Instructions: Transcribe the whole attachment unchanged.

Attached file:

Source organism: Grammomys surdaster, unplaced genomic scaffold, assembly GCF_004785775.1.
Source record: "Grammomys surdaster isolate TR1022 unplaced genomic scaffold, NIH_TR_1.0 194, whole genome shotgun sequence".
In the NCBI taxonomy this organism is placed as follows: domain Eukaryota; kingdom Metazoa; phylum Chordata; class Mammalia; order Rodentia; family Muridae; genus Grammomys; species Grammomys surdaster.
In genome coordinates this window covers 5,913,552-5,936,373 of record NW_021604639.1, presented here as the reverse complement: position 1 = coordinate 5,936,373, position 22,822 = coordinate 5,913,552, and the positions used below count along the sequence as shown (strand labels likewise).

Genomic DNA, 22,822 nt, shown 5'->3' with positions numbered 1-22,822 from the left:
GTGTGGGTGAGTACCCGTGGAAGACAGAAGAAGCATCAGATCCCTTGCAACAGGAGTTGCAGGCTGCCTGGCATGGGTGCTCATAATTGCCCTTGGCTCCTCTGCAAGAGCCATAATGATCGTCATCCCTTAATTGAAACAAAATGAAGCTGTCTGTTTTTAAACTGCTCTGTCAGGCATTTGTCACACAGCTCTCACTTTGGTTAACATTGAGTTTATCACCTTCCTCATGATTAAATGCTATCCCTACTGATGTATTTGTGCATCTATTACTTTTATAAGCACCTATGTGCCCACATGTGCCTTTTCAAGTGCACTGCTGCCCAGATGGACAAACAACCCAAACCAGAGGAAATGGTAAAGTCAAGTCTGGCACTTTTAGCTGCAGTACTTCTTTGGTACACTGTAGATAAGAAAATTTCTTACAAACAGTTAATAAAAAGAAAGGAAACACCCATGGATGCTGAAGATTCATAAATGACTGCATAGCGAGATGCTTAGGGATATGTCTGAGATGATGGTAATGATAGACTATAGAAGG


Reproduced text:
Source organism: Grammomys surdaster, unplaced genomic scaffold, assembly GCF_004785775.1.
Source record: "Grammomys surdaster isolate TR1022 unplaced genomic scaffold, NIH_TR_1.0 194, whole genome shotgun sequence".
In the NCBI taxonomy this organism is placed as follows: domain Eukaryota; kingdom Metazoa; phylum Chordata; class Mammalia; order Rodentia; family Muridae; genus Grammomys; species Grammomys surdaster.
In genome coordinates this window covers 5,913,552-5,936,373 of record NW_021604639.1, presented here as the reverse complement: position 1 = coordinate 5,936,373, position 22,822 = coordinate 5,913,552, and the positions used below count along the sequence as shown (strand labels likewise).

Genomic DNA, 22,822 nt, shown 5'->3' with positions numbered 1-22,822 from the left:
GTGTGGGTGAGTACCCGTGGAAGACAGAAGAAGCATCAGATCCCTTGCAACAGGAGTTGCAGGCTGCCTGGCATGGGTGCTCATAATTGCCCTTGGCTCCTCTGCAAGAGCCATAATGATCGTCATCCCTTAATTGAAACAAAATGAAGCTGTCTGTTTTTAAACTGCTCTGTCAGGCATTTGTCACACAGCTCTCACTTTGGTTAACATTGAGTTTATCACCTTCCTCATGATTAAATGCTATCCCTACTGATGTATTTGTGCATCTATTACTTTTATAAGCACCTATGTGCCCACATGTGCCTTTTCAAGTGCACTGCTGCCCAGATGGACAAACAACCCAAACCAGAGGAAATGGTAAAGTCAAGTCTGGCACTTTTAGCTGCAGTACTTCTTTGGTACACTGTAGATAAGAAAATTTCTTACAAACAGTTAATAAAAAGAAAGGAAACACCCATGGATGCTGAAGATTCATAAATGACTGCATAGCGAGATGCTTAGGGATATGTCTGAGATGATGGTAATGATAGACTATAGAAGG